Nitrogen Blowdown vs Rotary Evaporation

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September 15, 2023

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  • Nitrogen Blowdown vs Rotary Evaporation Laboratories often need to use evaporation techniques to further concentrate their test samples prior to analysis. Concentration occurs when excess solvent is converted into a vapor, leaving behind either a solid or liquid solute. There are countless evaporation methods available, so how do you know which one is best for your application? This video will explain both nitrogen blowdown and rotary evaporation – two widely used evaporation methods. We will explain how each method accelerates the concentration process, and when each is recommended. Let’s begin with nitrogen blowdown evaporation. If we look at a sample under ambient conditions with no external forces, we’ll notice that the solvent molecules move around very slowly. Because of this, only some are able to be vaporized and separated from the sample. The high pressure right above the surface of the sample also causes many of these molecules to return back to the sample. These factors lead to a very slow evaporation rate. The nitrogen blowdown method decreases the vapor pressure above the sample by applying a steady stream of nitrogen gas on the solvent’s surface. The nitrogen gas can also cool the sample slightly, which decreases the energy of the molecules, slowing down their movement and ability to vaporize. To counteract this, a form of heat is added to the sample which causes the molecules to re-energize and speed back up. The heat can be in the form of a water bath, or a dry block. The sample is now in an optimal environment for concentration. The combination of heat and nitrogen blowdown allows the molecules to quickly vaporize and be whisked away from the sample. Now, let’s compare that to rotary evaporation. We’ll start with a large liquid sample in a round flask which will be hooked up to a rotary evaporator unit. This flask will sit in a heated water bath causing the solvent molecules to speed up, and vaporize at an accelerated rate. The flask will also rotate while in the water bath, increasing the surface area of the solvent, and allowing more solvent molecules to escape. The vaporized solvent molecules will travel up towards a chilled condenser, where they’ll begin to condense and drip down into a receiving flask. This is where all the excess solvent will collect, leaving behind a concentrated sample in the rotating flask. Some rotary evaporators also include a vacuum pump which can be connected to the condenser. This vacuum pump is meant to decrease the pressure inside the rotating flask, causing the solvent to evaporate at a lower-than-normal temperature. The combination of heat, rotation, and decreased pressure creates an ideal environment for efficient evaporation. So when are each of these methods recommended for use? Nitrogen blowdown is ideal when evaporating a high number of samples. Some nitrogen evaporators can accommodate batches of up to 100 samples. This method is also meant for small volume samples. Samples larger than 100 mL will have a prolonged evaporation time. The precision of nitrogen blowdown also makes it a great option for those who are looking to evaporate to complete dryness, or would like to stop it at a specific endpoint. Rotary evaporation is ideal when working with a very small number of samples. Since these units can only handle one sample at a time, they would not be an ideal choice for evaporating large batches. This method is also meant to handle large volume samples. Most rotary evaporators can handle sample volumes up to 2 L. Lastly, rotary evaporation is great for evaporating solvents with high boiling points. The use of a vacuum pump for reduced pressure lowers the boiling point of the solvent, allowing them to be evaporated with minimal heat. Each concentration method is designed for different applications, so it’s important to know which one will best meet your needs. If you have any questions on either of these methods, or need help identifying which is right for you, feel free to contact us at sales@organomation.com. Contact Us: https://www.organomation.com/contact Music from #Uppbeat (free for Creators!): https://uppbeat.io/t/hartzmann/ocean-... License code: Z2TJSIFTDOKS3DVG Sources: https://www.youtube.com/watch?v=9rZ6o-ocD74 https://www.youtube.com/watch?v=2HNmbCFOPNk https://www.youtube.com/watch?v=hs8SzU6KJSA https://www.youtube.com/watch?v=hER2UGPg__g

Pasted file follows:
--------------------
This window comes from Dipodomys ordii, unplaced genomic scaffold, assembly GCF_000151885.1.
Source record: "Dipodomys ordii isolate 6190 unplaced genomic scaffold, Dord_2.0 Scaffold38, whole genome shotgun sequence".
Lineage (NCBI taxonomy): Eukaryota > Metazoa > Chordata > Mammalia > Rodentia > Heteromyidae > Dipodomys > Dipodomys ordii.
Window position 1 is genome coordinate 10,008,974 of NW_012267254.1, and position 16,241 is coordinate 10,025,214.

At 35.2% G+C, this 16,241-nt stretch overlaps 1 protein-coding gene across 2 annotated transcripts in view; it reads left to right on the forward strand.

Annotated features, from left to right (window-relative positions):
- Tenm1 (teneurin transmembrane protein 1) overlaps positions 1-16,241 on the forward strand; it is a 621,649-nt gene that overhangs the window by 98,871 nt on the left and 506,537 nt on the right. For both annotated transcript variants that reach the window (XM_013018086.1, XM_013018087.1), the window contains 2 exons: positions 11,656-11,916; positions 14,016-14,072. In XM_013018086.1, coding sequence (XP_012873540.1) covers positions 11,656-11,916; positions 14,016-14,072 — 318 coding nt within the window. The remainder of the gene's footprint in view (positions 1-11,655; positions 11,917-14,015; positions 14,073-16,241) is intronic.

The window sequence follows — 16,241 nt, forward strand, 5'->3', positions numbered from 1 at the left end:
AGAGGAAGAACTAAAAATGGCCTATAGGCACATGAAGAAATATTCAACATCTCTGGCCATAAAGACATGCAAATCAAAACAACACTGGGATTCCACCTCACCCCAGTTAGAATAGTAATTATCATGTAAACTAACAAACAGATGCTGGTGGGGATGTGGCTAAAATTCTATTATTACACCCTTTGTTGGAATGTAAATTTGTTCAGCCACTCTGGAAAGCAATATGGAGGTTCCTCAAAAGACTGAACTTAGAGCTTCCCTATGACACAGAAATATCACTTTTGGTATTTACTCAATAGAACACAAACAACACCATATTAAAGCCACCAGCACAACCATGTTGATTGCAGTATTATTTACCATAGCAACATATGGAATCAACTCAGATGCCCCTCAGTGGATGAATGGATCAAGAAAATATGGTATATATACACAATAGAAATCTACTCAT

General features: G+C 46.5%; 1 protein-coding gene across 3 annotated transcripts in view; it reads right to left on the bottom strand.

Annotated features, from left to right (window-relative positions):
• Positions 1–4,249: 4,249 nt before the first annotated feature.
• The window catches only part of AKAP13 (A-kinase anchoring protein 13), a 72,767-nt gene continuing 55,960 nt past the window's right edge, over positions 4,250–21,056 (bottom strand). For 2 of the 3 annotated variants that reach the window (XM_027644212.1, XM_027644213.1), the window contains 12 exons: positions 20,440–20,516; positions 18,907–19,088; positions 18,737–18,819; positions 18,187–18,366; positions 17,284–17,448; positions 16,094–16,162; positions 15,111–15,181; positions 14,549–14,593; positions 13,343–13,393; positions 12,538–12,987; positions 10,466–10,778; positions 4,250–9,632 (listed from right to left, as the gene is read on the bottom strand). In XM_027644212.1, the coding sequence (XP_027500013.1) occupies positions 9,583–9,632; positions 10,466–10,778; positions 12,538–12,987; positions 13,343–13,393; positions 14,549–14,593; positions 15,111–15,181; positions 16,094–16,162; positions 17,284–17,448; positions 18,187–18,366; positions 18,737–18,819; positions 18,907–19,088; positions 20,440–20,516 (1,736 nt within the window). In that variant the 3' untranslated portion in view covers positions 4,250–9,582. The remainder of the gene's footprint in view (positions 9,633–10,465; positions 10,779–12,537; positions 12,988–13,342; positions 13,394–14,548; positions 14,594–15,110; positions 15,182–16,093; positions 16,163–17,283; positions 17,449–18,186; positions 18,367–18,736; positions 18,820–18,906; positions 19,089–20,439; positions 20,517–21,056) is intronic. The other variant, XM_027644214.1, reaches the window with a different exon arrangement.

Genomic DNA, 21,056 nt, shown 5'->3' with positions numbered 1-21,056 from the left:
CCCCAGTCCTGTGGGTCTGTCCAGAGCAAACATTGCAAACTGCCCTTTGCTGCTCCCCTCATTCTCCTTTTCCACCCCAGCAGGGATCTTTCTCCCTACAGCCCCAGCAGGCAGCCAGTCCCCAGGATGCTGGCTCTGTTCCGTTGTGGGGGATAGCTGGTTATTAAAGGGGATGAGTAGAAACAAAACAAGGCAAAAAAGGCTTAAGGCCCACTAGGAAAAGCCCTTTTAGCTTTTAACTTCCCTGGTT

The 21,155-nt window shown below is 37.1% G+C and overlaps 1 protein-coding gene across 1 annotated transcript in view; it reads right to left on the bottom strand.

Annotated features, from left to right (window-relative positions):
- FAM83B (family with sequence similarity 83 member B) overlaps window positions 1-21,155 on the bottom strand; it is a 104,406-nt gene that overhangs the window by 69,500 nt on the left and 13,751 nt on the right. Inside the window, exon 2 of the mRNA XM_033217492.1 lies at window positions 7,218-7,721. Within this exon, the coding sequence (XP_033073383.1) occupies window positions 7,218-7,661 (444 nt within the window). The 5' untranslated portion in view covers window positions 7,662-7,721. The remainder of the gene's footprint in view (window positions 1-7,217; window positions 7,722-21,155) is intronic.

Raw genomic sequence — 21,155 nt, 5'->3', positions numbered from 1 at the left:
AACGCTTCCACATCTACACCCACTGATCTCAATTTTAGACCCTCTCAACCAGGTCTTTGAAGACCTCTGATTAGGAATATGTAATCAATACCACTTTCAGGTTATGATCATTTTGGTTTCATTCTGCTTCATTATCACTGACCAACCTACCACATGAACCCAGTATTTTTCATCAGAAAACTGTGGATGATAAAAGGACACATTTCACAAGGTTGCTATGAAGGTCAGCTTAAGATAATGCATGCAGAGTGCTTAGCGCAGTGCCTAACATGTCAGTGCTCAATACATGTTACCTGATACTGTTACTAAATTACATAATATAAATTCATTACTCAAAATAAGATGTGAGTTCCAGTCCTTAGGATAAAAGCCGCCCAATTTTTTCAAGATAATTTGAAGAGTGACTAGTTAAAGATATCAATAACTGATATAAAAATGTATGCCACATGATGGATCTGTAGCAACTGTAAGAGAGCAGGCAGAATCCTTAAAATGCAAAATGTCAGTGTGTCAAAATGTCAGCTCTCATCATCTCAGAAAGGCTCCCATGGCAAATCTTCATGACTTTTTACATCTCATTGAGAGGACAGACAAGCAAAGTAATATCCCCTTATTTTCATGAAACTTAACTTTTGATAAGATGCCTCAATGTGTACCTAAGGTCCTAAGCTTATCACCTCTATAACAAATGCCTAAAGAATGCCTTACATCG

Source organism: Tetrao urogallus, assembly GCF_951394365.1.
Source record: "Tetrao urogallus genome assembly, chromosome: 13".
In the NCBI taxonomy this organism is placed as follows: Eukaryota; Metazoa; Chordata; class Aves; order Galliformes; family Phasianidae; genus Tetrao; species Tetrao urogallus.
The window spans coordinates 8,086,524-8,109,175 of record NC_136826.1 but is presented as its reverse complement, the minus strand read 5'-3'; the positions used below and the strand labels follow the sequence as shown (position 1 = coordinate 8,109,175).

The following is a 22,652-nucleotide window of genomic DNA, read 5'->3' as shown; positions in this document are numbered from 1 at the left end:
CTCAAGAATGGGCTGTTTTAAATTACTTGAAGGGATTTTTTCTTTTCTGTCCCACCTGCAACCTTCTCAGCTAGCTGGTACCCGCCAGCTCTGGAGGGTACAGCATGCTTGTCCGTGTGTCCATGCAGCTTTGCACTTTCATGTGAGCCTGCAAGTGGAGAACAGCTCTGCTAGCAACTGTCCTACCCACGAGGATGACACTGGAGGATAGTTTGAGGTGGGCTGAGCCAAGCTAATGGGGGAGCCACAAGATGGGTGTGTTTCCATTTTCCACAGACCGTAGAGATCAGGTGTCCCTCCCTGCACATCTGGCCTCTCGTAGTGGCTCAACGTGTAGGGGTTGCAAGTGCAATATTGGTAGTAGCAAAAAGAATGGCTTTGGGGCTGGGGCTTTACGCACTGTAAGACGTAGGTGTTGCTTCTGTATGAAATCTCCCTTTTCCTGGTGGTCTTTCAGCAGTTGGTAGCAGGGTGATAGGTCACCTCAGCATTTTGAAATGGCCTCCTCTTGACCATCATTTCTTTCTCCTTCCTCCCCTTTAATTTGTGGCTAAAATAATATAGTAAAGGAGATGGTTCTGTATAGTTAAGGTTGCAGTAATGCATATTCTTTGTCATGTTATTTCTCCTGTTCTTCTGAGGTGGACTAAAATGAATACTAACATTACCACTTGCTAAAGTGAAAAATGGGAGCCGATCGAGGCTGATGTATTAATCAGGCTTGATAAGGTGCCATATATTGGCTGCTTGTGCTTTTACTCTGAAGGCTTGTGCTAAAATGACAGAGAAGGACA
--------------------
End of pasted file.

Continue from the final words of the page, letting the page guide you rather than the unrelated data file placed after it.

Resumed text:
Analytical TechniquesChromatographyEnvironmental ScienceMass Spectrometry

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